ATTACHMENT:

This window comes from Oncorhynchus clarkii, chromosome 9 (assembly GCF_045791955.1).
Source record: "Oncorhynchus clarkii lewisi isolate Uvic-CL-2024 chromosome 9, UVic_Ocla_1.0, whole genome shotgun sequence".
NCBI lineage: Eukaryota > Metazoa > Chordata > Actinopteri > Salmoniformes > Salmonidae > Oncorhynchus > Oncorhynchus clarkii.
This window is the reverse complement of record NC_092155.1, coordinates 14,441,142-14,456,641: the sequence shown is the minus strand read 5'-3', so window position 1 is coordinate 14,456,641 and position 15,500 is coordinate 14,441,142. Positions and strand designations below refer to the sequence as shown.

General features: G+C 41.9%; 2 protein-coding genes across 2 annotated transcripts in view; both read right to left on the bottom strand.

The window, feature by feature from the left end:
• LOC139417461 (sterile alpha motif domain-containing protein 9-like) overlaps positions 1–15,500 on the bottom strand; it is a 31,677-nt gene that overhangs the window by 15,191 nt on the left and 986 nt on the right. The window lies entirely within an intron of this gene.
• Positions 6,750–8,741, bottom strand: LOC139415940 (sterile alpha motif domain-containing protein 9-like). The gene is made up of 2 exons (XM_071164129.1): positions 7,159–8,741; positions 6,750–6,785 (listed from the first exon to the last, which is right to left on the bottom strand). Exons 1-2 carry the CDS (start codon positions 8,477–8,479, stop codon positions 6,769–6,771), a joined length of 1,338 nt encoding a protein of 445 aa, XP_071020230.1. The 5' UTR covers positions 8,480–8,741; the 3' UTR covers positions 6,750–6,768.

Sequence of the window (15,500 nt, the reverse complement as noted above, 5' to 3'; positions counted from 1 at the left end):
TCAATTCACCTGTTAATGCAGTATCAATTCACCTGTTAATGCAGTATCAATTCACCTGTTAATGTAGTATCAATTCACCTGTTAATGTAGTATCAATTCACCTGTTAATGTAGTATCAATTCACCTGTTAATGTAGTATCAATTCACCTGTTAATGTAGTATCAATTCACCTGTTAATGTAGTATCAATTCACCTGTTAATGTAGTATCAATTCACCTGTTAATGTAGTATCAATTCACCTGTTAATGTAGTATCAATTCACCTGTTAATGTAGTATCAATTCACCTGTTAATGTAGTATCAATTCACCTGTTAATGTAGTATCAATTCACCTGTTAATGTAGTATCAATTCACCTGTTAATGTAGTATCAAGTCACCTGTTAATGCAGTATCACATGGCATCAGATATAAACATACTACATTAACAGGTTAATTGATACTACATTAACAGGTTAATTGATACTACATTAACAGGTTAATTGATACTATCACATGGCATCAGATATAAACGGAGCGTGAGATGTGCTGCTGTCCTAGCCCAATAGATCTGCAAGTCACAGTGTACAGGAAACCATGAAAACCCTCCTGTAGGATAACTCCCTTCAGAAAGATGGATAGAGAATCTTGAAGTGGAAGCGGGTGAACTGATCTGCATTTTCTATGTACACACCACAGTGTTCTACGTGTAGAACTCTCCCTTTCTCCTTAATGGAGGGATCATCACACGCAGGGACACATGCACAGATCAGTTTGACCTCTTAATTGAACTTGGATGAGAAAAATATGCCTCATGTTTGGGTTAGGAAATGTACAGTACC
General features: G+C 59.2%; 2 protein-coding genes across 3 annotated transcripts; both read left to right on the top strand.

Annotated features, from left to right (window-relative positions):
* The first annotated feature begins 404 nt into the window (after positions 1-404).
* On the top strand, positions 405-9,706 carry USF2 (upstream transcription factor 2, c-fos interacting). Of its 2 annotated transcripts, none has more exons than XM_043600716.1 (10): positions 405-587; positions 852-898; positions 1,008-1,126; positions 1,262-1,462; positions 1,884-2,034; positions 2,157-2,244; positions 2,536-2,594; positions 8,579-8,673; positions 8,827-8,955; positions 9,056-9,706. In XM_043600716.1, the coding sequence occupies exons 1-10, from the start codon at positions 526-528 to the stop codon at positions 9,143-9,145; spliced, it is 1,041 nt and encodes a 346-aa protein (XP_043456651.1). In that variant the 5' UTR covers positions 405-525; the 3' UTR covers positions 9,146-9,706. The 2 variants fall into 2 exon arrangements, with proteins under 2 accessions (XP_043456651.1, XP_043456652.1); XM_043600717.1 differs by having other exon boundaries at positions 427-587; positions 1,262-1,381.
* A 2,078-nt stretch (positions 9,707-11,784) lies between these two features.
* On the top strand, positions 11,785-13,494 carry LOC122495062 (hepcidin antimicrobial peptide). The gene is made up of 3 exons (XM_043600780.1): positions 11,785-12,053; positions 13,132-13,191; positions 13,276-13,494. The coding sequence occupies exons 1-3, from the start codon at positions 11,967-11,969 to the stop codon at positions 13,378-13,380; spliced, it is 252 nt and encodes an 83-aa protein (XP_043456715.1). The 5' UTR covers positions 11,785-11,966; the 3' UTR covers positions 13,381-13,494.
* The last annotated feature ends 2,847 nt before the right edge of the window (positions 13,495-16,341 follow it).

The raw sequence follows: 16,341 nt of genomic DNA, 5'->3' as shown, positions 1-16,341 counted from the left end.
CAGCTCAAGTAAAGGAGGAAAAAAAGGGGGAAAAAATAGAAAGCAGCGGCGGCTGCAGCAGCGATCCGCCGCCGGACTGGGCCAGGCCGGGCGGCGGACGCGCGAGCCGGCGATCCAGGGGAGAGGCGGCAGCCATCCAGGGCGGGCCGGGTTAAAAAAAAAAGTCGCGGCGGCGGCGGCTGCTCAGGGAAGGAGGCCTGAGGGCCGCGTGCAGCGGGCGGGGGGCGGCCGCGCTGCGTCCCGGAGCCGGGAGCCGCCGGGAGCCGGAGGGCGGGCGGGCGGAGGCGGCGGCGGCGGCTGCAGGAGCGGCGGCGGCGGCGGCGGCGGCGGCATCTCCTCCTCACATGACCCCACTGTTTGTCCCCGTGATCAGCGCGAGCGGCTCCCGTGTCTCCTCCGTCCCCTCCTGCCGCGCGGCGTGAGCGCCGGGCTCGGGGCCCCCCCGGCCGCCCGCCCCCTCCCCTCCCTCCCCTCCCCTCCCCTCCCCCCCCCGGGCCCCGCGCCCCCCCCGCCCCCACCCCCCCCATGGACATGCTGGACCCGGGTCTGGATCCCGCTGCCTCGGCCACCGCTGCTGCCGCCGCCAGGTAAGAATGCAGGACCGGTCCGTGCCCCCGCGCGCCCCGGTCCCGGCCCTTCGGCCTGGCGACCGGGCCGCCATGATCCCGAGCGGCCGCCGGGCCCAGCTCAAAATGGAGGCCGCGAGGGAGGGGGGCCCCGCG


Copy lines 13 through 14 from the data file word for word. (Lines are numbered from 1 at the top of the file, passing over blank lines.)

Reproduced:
* The first annotated feature begins 404 nt into the window (after positions 1-404).
* On the top strand, positions 405-9,706 carry USF2 (upstream transcription factor 2, c-fos interacting). Of its 2 annotated transcripts, none has more exons than XM_043600716.1 (10): positions 405-587; positions 852-898; positions 1,008-1,126; positions 1,262-1,462; positions 1,884-2,034; positions 2,157-2,244; positions 2,536-2,594; positions 8,579-8,673; positions 8,827-8,955; positions 9,056-9,706. In XM_043600716.1, the coding sequence occupies exons 1-10, from the start codon at positions 526-528 to the stop codon at positions 9,143-9,145; spliced, it is 1,041 nt and encodes a 346-aa protein (XP_043456651.1). In that variant the 5' UTR covers positions 405-525; the 3' UTR covers positions 9,146-9,706. The 2 variants fall into 2 exon arrangements, with proteins under 2 accessions (XP_043456651.1, XP_043456652.1); XM_043600717.1 differs by having other exon boundaries at positions 427-587; positions 1,262-1,381.